Following the path of the pagans, early Catholicism adopted the practice of burning incense and having vestal (sacred) virgins.14 The Protestants dropped the sacrificial use of the Lord's Supper, the burning of incense, and the vestal virgins. But they retained the priestly caste (the clergy) as well as the sacred building. [Again contrary to the authors, a "ministry" of full or part time men is not wrong, as I prove with my church government studies - Keith Hunt].


The early Christians believed that Jesus is the very presence of God. They believed that the body of Christ, the church, constitutes a temple.

When the Lord Jesus was on earth, He made some radically negative statements about the Jewish Temple.15 The one that angered many Jews most was His announcement that if the Temple was destroyed, He would build a new one in three days! (See John 2:19-21.) Though Jesus was referring to the Temple that existed in the architectural sense, He was really speaking of His body. Jesus said that after this temple was destroyed, He would raise it up in three days. He was referring to the real temple—the church—which He raised up in Himself on the third day (Ephesians 2:6).

Since Christ has risen, we Christians have become the temple of God. At His resurrection, Christ became a "life-giving spirit" (1 Corinthians 15:45, NIV). Therefore, He could take up residence in the believers, thus making them His Temple, His house. It is for this reason that the New Testament always reserves the word church (ekklesia) for the people of God. It never uses this word to refer to a building of any sort.

Jesus' act of clearing the Temple not only showed His anger at the money changers' disrespect for the Temple, which was a picture of God's true house, but it also signified that the "Temple worship" of Judaism would be replaced with Himself.16 With Jesus' coming, God the Father would no longer be worshipped in a mountain or a temple. He would instead be worshipped in spirit and in reality.17

When Christianity was born, it was the only religion on the planet that had no sacred objects, no sacred persons, and no sacred spaces.18 Although surrounded by Jewish synagogues and pagan temples, the early Christians were the only religious people on earth who did not erect sacred buildings for their worship.19 The Christian faith was born in homes, out in courtyards, and along roadsides.20

For the first three centuries, the Christians did not have any special buildings.21 As one scholar put it, "The Christianity that conquered the Roman Empire was essentially a home-centered movement"22 Some have argued that this was because the Christians were not permitted to erect church buildings. But that is not true.23 Meeting in homes was a conscious choice of the early Christians.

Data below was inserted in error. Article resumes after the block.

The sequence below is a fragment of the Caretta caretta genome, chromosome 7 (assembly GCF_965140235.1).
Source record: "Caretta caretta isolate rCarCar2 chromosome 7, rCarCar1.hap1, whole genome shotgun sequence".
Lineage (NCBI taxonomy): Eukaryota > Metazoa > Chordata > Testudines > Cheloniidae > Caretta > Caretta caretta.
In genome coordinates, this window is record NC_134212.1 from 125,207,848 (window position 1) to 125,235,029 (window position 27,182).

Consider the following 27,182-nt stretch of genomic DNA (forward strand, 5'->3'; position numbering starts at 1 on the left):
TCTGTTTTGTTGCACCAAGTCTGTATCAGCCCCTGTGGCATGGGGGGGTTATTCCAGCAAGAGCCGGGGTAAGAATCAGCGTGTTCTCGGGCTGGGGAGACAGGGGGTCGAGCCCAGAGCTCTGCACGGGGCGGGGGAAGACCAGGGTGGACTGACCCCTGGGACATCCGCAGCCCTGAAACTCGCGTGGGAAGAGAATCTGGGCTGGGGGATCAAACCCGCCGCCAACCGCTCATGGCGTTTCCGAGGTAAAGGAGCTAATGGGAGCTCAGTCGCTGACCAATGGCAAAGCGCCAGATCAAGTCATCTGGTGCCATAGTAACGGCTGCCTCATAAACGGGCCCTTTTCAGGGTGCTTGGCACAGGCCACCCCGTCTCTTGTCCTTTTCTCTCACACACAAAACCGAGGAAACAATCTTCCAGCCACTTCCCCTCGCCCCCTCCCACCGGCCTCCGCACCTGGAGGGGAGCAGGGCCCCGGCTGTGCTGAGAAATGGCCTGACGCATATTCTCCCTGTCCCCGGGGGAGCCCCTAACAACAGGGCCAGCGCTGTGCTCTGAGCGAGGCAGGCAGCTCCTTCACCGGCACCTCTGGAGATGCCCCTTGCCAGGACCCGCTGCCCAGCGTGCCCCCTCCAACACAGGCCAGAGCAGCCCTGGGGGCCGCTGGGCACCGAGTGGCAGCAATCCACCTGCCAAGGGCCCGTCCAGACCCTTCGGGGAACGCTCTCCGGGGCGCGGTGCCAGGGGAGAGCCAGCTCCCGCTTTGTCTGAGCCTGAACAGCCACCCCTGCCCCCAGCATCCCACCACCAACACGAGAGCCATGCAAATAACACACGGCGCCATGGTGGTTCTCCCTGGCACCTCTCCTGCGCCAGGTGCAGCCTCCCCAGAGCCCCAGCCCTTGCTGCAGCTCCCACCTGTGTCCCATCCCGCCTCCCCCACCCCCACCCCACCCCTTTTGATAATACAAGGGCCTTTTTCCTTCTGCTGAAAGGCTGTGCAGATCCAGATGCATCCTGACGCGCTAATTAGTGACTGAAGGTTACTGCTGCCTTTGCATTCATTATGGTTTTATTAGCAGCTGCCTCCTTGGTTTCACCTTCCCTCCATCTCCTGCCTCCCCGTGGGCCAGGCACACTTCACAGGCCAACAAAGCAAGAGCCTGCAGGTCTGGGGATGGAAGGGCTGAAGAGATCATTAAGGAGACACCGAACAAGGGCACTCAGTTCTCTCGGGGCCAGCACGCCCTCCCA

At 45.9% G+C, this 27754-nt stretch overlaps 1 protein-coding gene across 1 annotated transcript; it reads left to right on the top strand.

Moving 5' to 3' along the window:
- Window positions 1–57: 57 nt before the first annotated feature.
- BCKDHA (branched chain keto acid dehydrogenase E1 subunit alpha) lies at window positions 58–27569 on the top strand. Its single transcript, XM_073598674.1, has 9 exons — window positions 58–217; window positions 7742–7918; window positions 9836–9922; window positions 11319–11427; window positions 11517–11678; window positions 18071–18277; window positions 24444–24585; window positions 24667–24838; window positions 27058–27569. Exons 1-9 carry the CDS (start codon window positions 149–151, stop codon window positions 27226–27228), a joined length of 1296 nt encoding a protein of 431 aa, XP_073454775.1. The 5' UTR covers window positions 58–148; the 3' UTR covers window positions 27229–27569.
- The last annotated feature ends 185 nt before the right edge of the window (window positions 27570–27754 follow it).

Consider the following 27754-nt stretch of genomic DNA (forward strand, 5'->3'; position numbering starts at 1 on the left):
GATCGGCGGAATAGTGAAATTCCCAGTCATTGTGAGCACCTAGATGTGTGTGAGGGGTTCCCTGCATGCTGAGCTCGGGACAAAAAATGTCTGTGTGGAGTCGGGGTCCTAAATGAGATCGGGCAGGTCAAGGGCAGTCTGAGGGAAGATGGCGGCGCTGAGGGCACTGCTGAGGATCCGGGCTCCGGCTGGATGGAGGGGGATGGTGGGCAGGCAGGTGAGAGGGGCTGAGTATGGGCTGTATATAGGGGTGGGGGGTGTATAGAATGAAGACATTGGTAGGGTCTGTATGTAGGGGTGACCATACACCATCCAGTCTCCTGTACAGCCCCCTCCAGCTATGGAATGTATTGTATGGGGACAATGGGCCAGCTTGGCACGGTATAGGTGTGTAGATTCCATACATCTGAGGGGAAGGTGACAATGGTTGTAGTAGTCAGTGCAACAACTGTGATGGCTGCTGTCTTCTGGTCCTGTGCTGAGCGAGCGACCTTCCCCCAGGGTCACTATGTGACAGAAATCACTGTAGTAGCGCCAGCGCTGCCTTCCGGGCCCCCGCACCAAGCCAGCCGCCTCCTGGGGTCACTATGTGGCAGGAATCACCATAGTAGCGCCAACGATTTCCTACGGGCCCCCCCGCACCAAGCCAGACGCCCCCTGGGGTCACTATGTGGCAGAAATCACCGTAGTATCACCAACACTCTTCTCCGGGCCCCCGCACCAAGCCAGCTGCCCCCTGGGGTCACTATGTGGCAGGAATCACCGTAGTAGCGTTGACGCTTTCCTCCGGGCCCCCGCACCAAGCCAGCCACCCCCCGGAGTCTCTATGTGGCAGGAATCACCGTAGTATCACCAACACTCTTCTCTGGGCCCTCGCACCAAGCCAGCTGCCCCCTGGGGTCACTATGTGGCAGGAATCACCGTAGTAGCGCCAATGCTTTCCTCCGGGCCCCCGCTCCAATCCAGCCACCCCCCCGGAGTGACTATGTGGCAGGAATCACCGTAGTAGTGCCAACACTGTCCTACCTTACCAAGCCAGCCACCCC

As Christian congregations grew in size, they began to remodel their homes to accommodate their growing numbers.24 One of the most outstanding finds of archaeology is the house of Dura-Europos in modern Syria. This is the earliest identifiable Christian meeting place. It was simply a private home remodeled as a Christian gathering place around AD 232.25

The house at Dura-Europos was essentially a house with a wall torn out between two bedrooms to create a large living room.26 With this modification, the house could accommodate about seventy people.27 Remodeled houses like Dura-Europos cannot rightfully be called "church buildings." They were simply homes that had been refurbished to accommodate larger assemblies.28 Further, these homes were never called temples, the term that both pagans and Jews used for their sacred spaces. Christians did not begin calling their buildings temples until the fifteenth century.29


In the late second and third centuries a shift occurred. The Christians began to adopt the pagan view of reverencing the dead.30 Their focus was on honoring the memory of the martyrs. So prayers for the saints (which later devolved into prayers to them) began.31

The Christians picked up from the pagans the practice of having meals in honor of the dead.32 Both the Christian funeral and the funeral dirge came straight out of paganism in the third century.33

Third-century Christians had two places for their meetings: their homes and the cemetery.34 They met in the cemetery because they wished to be close to their dead brethren.35 It was their belief that to share a meal at a cemetery of a martyr was to commemorate him and to worship in his company.36